A Brief Understanding of the Catholic Retreats at Bishop Manogue

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A Brief Understanding of the Catholic Retreats at Bishop Manogue

Nate Salkoff, Staff Reporter

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The Quest and Kairos retreats are a cornerstone of Catholic education that are participated in by Catholic school students nationwide.  Especially for younger students, Campus Ministry Director Matt Galli explains, the Quest retreats are “excellent ways to help younger students feel connected to the Manogue family.”  The Catholic community at Manogue wants students to feel like they have a good understanding of how each retreat will help them.

Students posing for pictures at last year’s fall retreat. (Photo courtesy of yearbook staff)

Many Manogue students attend Quest their Freshman year.  They usually do this because, sophomore Antonio Rivas says, “they are curious about what they will feel or learn on this trip.”  Quest is a two day, one night trip to Lake Tahoe. During this excursion, Manogue students have the opportunity to talk to some of the other people attending “about their lives and stories, where they have come from, and how they got to where they are today,” says Galli.

Past students enjoying the winter weather during a past year retreat. (Photo courtesy of yearbook staff)

All of the information shared on these trips is completely safe and confidential; it won’t go anywhere outside of the trip unless the student that told it wants it to, or if the leader suspects that someone is in danger of being hurt or hurting themselves . If a student asks their friends about the experience, “they will more than likely distort the experience into something that it isn’t,” says Rivas. “Students should experience the excursion for themselves rather than take advice from close friends,” says Galli, because “a first hand experience is so much more valuable than what someone else says about it.”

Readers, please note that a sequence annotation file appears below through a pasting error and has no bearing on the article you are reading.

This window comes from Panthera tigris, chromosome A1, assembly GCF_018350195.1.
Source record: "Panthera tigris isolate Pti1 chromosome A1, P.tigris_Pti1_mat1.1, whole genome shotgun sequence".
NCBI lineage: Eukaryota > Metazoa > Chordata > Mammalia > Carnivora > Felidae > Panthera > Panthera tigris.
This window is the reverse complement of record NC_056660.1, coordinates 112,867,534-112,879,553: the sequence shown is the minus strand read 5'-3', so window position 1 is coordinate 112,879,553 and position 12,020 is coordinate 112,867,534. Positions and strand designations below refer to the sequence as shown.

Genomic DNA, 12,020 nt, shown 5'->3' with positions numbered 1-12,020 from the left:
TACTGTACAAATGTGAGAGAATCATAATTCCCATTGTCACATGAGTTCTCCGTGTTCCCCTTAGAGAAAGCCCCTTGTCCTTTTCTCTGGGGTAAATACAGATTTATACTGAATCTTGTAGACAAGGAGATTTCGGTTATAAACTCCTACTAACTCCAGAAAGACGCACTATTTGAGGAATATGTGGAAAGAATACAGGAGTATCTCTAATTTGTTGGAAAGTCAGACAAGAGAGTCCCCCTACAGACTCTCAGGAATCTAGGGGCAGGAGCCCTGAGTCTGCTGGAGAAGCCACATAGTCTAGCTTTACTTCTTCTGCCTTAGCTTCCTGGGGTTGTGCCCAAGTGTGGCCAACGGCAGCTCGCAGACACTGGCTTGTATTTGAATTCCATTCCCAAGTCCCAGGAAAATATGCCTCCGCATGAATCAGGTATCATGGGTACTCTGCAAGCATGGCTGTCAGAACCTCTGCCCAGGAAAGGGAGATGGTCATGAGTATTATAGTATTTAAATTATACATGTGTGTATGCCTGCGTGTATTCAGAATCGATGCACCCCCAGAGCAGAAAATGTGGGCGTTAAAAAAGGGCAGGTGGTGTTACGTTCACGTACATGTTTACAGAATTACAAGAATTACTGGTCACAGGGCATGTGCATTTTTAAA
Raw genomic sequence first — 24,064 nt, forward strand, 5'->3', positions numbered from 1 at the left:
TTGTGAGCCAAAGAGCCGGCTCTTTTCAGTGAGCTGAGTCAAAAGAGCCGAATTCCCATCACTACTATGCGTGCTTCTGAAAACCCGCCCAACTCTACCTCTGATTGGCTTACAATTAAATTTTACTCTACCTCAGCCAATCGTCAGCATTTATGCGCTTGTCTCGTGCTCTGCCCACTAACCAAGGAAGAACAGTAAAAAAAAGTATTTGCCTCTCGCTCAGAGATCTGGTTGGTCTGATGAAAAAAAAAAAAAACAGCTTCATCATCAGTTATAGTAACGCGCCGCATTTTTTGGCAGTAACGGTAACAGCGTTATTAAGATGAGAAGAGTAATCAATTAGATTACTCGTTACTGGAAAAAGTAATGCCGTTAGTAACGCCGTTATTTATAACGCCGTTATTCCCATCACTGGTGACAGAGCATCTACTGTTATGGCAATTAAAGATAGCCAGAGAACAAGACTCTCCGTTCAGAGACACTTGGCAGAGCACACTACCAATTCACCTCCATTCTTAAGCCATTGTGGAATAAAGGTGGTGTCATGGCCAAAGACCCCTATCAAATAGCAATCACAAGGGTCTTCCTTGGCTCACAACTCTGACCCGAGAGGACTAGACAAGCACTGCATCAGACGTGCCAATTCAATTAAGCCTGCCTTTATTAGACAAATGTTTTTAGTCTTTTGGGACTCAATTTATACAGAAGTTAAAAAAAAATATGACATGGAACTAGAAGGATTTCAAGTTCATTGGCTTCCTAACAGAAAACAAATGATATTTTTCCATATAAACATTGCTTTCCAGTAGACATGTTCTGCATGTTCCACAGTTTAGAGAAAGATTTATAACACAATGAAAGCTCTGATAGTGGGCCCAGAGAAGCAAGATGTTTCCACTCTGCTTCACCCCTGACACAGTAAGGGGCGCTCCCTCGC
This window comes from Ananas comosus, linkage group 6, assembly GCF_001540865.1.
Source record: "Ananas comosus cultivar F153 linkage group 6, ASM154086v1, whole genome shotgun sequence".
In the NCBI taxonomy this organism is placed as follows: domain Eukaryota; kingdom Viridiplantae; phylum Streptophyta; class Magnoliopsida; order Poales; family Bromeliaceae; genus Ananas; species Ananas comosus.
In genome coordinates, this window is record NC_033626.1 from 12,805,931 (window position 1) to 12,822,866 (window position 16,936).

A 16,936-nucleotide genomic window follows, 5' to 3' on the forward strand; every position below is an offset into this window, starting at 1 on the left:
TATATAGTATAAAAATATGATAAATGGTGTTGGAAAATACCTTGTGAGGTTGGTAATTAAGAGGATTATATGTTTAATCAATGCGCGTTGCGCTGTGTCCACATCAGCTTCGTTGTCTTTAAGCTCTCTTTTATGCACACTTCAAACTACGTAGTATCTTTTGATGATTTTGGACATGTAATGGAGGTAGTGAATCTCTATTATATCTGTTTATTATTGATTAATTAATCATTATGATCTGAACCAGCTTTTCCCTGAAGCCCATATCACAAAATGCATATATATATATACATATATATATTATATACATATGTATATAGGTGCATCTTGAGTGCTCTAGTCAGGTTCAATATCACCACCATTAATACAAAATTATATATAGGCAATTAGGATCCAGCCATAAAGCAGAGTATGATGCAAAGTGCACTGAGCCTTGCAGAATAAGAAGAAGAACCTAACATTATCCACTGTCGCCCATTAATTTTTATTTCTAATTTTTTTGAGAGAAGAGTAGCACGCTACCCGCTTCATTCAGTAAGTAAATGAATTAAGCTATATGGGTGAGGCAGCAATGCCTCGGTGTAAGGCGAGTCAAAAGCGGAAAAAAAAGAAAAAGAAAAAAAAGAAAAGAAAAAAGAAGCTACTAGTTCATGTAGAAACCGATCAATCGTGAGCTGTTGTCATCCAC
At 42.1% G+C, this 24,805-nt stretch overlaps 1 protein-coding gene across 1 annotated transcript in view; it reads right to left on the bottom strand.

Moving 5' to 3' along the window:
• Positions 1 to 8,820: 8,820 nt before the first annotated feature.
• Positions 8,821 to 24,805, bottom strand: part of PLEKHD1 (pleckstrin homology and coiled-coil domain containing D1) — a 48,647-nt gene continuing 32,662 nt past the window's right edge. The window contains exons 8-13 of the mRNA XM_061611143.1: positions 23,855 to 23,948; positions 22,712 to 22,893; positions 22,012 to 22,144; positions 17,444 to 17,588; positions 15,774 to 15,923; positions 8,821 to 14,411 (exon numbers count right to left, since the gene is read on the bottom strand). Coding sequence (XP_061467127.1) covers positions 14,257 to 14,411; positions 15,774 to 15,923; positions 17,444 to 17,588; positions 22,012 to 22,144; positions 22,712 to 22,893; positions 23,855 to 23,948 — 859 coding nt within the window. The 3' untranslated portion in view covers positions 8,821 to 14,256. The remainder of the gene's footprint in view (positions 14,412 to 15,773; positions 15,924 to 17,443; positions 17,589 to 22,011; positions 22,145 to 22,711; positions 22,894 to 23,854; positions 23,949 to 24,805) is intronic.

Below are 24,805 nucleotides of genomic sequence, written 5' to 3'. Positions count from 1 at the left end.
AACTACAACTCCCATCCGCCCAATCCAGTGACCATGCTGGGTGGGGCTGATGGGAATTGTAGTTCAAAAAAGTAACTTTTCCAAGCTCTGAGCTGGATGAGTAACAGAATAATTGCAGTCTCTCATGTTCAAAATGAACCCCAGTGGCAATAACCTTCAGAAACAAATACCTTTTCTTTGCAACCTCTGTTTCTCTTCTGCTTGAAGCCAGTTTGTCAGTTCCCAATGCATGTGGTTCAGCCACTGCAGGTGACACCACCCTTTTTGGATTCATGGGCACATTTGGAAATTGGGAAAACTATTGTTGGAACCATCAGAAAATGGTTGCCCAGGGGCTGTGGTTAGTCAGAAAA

Attendees participating in a group activity. (Photo courtesy of yearbook staff)

Each trip involves a few working parts for it to go smoothly; for example, multiple leaders usually volunteer for Quest. These leaders are typically upperclassmen, but sophomores can volunteer to be Quest leaders too. The role of these leaders is relatively straightforward, but also very effective and crucial for the experience to run well. The leaders are given a group of about 5-6 kids attending the trip, and they have group discussions based off of questions made before the trip. In past years, students will talk about anything from their favorite color to why they feel a certain way about their familial relationships. These questions will get you thinking introspectively about yourself, allow you to meet new people and learn about them, and think deeply about your religious and moral values. 

Father Richard inspiring attending students with powerful words. (Photo courtesy of yearbook staff)

Even though some students believe that Quest and Kairos can get emotional, students should “definitely try it out just to meet new people,” says sophomore Allison Matteoni, who attended Quest her Freshman year. Matteoni also believes it is a great experience for people who do not like spilling their emotions, because “it allows those people to view themselves with more maturity and it gives them the ability to be more accepting and tolerant of their own emotions.”

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